Parasite got your tounge?

So you’re a slimy mackerel. You are cruising along, sucking in the ocean and nibbling weed off the rocks. You snavel a chunk of food as it passes by and unknowingly ingest a parasite. This parasite is different though. It doesn’t seek refuge in your gut, shelter under a scale or grapple you with its suckers to hitch a free ride. This little beast eats your tongue!

Aptly named, these freaky characters are called ‘tongue biters’ – imaginative name really for something that bites onto tongues. Anyway, the people that do these complicated things have provided the tongue biter parasite with the mandatory hard to remember scientific name of Cymothoa exigua.

Eating tounges makes him happy

So to the gory details:

–          The best bit is obviously the tongue biting aspect. Once in your mouth the first task is to hook its claws into your tongue and start chewing away. Once the tongue has been reduced to a stump the parasite gets a good grip and becomes your new tongue. Now there’s something awesome about that for ingenuity. Firstly, the parasite can continue to sap off its host, and second, it also gets first chomp of anything the fish tries to swallow.

–          These guys aren’t small. I’ve seen them grow up to around 4cm long and 1cm wide. That’s a chunky parasite and I’ve even used them as bait to catch slimy mackerel and yakkas who obviously don’t know better.

–          Even their reproductive habits are creepy. I haven’t found any research on this but I’m sure they give birth to live young. I know because I found one with a bulging belly, put on my taxidermy hat and dissected it. It vomited out at least fifty live young, their black eyes peering out of the slithering mess. They were moving and I felt sick.

# Here’s an update: no need to research the live young factor, I have proof! check this out… 

Mamma biter spewing out her live young
Mamma biter spewing out her live young

It seems that almost every yakka, slimy mackerel or trevally I catch on the coast around Jervis Bay has a tongue biter or two (hence the reason I don’t feel bad using them for bait). I’d be interested to know if people have found them in other species as well. The first with a new species gets a tongue biter in the mail.

There is a happy ending though – these guys don’t regard humans as potential victims. If they did, I’d be staying at home on Friday nights!

On that note, here’s a funny cartoon about what would happen if we were suseptable to the odd tounge biter invasion.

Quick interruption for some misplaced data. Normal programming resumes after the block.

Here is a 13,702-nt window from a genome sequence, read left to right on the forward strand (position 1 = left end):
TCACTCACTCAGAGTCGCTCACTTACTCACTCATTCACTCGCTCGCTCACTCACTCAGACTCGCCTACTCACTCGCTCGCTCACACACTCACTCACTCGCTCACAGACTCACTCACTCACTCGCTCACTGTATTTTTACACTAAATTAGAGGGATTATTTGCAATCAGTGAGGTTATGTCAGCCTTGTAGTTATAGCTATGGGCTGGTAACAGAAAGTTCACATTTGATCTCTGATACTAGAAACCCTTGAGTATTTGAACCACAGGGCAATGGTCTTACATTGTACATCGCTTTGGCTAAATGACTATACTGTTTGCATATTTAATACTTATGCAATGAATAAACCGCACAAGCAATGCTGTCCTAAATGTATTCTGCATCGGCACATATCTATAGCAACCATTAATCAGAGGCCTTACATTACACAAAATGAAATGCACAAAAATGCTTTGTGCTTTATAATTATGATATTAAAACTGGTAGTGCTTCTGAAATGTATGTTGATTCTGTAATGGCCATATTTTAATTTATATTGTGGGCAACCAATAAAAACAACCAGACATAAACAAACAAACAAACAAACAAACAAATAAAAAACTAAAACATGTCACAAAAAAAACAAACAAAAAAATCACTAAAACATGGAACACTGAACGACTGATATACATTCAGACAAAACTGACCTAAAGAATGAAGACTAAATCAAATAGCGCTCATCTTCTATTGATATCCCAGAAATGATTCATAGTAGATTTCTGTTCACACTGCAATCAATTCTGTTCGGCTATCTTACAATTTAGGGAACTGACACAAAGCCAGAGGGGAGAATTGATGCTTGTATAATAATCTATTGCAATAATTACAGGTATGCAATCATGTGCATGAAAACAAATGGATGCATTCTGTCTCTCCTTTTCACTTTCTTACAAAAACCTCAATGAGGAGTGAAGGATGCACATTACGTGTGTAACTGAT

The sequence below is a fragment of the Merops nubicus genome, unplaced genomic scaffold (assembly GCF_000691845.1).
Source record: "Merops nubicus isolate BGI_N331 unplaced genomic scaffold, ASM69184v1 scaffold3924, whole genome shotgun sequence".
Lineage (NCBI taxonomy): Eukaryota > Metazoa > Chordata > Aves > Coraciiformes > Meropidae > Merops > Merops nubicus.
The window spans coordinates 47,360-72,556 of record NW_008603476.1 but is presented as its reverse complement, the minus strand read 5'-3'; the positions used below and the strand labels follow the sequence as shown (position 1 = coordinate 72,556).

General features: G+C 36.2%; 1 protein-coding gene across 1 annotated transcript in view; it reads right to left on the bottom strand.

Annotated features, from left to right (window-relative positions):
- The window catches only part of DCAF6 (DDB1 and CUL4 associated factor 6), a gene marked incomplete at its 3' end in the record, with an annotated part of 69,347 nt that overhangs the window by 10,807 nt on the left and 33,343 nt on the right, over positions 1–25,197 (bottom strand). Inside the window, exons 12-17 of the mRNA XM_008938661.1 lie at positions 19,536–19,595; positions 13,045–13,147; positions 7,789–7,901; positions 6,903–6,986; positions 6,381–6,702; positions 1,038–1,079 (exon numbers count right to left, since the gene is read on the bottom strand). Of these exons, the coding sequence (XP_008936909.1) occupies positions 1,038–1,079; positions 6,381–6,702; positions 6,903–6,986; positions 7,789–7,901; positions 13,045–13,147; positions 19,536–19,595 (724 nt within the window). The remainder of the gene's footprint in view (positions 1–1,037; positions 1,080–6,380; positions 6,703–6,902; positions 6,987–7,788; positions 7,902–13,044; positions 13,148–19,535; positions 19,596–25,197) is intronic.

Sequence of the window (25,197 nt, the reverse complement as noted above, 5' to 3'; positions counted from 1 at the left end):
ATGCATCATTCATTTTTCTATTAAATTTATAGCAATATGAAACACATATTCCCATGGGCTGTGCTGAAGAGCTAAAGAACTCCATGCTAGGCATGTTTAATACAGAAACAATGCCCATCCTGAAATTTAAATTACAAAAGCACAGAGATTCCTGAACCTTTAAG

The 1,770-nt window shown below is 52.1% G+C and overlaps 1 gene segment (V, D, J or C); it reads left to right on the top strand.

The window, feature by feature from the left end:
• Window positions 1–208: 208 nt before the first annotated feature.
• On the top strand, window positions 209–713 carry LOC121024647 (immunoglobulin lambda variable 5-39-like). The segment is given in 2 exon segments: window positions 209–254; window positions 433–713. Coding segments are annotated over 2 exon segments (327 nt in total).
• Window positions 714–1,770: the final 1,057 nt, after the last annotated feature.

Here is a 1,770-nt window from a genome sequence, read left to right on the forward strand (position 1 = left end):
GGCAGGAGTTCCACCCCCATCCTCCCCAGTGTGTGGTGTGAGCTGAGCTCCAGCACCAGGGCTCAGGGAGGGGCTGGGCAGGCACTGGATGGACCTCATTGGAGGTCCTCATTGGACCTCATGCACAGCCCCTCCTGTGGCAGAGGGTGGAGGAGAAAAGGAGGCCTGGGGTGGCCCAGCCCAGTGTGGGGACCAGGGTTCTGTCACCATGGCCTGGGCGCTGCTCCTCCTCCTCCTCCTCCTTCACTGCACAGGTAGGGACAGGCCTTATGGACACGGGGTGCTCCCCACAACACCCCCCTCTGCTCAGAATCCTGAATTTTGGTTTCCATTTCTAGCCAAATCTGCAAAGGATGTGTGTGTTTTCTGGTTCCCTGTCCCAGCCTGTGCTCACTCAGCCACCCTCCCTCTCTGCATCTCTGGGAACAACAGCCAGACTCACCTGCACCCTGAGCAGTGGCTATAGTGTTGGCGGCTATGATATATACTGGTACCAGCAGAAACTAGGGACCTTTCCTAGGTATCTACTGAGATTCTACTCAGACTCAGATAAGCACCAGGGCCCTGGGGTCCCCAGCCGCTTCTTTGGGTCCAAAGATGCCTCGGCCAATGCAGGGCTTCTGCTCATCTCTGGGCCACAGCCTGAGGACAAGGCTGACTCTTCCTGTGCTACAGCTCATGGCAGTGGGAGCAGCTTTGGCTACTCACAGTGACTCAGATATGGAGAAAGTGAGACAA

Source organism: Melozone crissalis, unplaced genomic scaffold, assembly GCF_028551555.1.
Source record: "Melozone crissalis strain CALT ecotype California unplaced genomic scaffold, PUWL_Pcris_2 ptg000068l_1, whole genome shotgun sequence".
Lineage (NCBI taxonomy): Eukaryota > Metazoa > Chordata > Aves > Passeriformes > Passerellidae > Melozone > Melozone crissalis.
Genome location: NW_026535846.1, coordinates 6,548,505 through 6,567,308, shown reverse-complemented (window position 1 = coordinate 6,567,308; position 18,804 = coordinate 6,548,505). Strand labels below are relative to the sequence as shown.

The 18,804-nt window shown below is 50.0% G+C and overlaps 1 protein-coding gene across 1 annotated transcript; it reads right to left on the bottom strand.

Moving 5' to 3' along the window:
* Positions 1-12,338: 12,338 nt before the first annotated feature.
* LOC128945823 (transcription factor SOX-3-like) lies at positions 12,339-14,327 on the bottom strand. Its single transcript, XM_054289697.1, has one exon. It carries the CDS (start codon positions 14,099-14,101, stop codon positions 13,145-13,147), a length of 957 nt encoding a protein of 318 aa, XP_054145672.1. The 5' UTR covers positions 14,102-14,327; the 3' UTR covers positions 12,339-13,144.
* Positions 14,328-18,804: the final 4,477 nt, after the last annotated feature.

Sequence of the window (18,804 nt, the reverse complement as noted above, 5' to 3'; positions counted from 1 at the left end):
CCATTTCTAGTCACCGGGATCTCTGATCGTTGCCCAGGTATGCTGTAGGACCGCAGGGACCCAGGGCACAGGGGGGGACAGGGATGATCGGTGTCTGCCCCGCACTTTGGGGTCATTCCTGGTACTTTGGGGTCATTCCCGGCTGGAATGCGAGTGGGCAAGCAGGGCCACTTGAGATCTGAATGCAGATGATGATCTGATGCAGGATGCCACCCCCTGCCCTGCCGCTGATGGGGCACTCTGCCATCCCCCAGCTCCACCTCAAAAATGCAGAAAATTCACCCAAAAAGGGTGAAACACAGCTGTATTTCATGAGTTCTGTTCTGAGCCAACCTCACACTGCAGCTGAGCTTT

Happy fishing folks, and keep those mouths closed when you sleep…

Dan, March 2012

PS – I must thank the Museum of South Australia in Radelaide for properly introducing me to this little critter who I have been meeting for years. Anyone who is into all things aquatic should drop into the museum if you get a chance. It’s super.

PPS – sorry to subscribers who received a blank email on that last version. WordPress obviously decided it wasn’t worth reading and removed all text.

Tounge biter yakka

12 thoughts on “Parasite got your tounge?

  1. Hi there,

    I had never heard of them, and that was great!
    Now I will have a very bad sleep at night…

    Have a good day.

    1. Sorry about the nightmares mate! Btw, I had a look at your blog, it’s great. You obviously enjoy the art as much as we do.

    1. I’ve also found them hitchin on a ludericks toungue. Didn’t notice him until I had bled the fish. I suppose the little bugger knew the gig was up and decided to make a run for it across the breakwall I was fishing. First and only one I’ve seen so far.

  2. Thats interesting, luderick is a new one for me and I’ve never heard of striped scat. It would be good to know where you fish. Sometimes down the NSW South Coast i’d put money on just about every silver trevally having one of these parasites.

  3. As a segway (thats how it should be spelt anyway) – I just happened to hear Dr Karl on Triple J asking if fish had tounges. I called him up and told him about the tounge biter over the airwaves. I think it might have been a bit gruesome for radio because I got cut off before I could talk about fish with teeth that can crush bones… Random!

  4. I really like what you guys are up too. Such clever work and exposure!

    Keep up the awesome works guys I’ve added you guys to our blogroll.

  5. I have found alot of them in mackerel and they have been of that size easy.I have also found alot in the stomach of leatherjackets bigger that have been bigger than a fifty cent piece.I guess its a cousin of the tongue parasite

    1. Hi Matt thanks for the comment, I’m guessing those monster parasites you’re finding in leatherjackets stomachs are simply too smart to hang around in the mouth or a species with such a formidable pair of chompers! Cheers, Dan

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